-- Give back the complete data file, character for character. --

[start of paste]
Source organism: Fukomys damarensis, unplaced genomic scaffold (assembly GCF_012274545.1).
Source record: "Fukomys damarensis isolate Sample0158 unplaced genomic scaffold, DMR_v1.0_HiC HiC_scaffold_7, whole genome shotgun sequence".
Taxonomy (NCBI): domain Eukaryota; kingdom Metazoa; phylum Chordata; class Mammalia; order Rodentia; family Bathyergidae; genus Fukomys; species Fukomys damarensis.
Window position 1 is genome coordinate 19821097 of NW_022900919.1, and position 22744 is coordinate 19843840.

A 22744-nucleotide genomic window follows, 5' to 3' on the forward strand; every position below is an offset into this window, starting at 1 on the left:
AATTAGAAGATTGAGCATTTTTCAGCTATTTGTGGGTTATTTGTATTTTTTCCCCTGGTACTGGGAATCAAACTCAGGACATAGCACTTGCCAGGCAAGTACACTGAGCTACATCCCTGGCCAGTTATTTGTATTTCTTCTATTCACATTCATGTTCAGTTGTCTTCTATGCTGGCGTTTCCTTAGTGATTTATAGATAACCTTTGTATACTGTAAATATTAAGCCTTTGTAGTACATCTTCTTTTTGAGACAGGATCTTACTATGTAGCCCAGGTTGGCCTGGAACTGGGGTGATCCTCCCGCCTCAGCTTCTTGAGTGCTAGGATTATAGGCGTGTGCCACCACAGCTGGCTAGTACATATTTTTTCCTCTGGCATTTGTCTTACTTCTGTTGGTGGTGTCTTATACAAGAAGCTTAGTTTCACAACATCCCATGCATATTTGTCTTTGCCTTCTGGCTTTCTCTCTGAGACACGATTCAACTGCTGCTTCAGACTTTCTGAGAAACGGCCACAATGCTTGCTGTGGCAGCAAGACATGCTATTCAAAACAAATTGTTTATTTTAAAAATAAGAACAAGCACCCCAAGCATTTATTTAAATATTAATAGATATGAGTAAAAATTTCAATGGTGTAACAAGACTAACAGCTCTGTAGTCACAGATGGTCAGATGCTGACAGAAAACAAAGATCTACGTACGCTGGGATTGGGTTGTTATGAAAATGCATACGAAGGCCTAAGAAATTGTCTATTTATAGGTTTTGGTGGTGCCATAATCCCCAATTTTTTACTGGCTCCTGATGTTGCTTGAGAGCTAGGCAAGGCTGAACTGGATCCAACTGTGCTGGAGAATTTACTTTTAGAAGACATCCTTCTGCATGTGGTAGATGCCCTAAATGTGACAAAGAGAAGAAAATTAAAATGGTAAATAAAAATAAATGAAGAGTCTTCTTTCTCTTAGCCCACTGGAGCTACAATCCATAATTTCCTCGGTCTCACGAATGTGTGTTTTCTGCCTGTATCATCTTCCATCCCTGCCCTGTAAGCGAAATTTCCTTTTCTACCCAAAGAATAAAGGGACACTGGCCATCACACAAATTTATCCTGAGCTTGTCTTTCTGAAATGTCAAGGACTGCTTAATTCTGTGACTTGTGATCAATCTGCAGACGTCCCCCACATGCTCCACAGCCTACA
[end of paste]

Source organism: Fukomys damarensis, unplaced genomic scaffold (assembly GCF_012274545.1).
Source record: "Fukomys damarensis isolate Sample0158 unplaced genomic scaffold, DMR_v1.0_HiC HiC_scaffold_7, whole genome shotgun sequence".
Taxonomy (NCBI): domain Eukaryota; kingdom Metazoa; phylum Chordata; class Mammalia; order Rodentia; family Bathyergidae; genus Fukomys; species Fukomys damarensis.
Window position 1 is genome coordinate 19821097 of NW_022900919.1, and position 22744 is coordinate 19843840.

A 22744-nucleotide genomic window follows, 5' to 3' on the forward strand; every position below is an offset into this window, starting at 1 on the left:
AATTAGAAGATTGAGCATTTTTCAGCTATTTGTGGGTTATTTGTATTTTTTCCCCTGGTACTGGGAATCAAACTCAGGACATAGCACTTGCCAGGCAAGTACACTGAGCTACATCCCTGGCCAGTTATTTGTATTTCTTCTATTCACATTCATGTTCAGTTGTCTTCTATGCTGGCGTTTCCTTAGTGATTTATAGATAACCTTTGTATACTGTAAATATTAAGCCTTTGTAGTACATCTTCTTTTTGAGACAGGATCTTACTATGTAGCCCAGGTTGGCCTGGAACTGGGGTGATCCTCCCGCCTCAGCTTCTTGAGTGCTAGGATTATAGGCGTGTGCCACCACAGCTGGCTAGTACATATTTTTTCCTCTGGCATTTGTCTTACTTCTGTTGGTGGTGTCTTATACAAGAAGCTTAGTTTCACAACATCCCATGCATATTTGTCTTTGCCTTCTGGCTTTCTCTCTGAGACACGATTCAACTGCTGCTTCAGACTTTCTGAGAAACGGCCACAATGCTTGCTGTGGCAGCAAGACATGCTATTCAAAACAAATTGTTTATTTTAAAAATAAGAACAAGCACCCCAAGCATTTATTTAAATATTAATAGATATGAGTAAAAATTTCAATGGTGTAACAAGACTAACAGCTCTGTAGTCACAGATGGTCAGATGCTGACAGAAAACAAAGATCTACGTACGCTGGGATTGGGTTGTTATGAAAATGCATACGAAGGCCTAAGAAATTGTCTATTTATAGGTTTTGGTGGTGCCATAATCCCCAATTTTTTACTGGCTCCTGATGTTGCTTGAGAGCTAGGCAAGGCTGAACTGGATCCAACTGTGCTGGAGAATTTACTTTTAGAAGACATCCTTCTGCATGTGGTAGATGCCCTAAATGTGACAAAGAGAAGAAAATTAAAATGGTAAATAAAAATAAATGAAGAGTCTTCTTTCTCTTAGCCCACTGGAGCTACAATCCATAATTTCCTCGGTCTCACGAATGTGTGTTTTCTGCCTGTATCATCTTCCATCCCTGCCCTGTAAGCGAAATTTCCTTTTCTACCCAAAGAATAAAGGGACACTGGCCATCACACAAATTTATCCTGAGCTTGTCTTTCTGAAATGTCAAGGACTGCTTAATTCTGTGACTTGTGATCAATCTGCAGACGTCCCCCACATGCTCCACAGCCTACA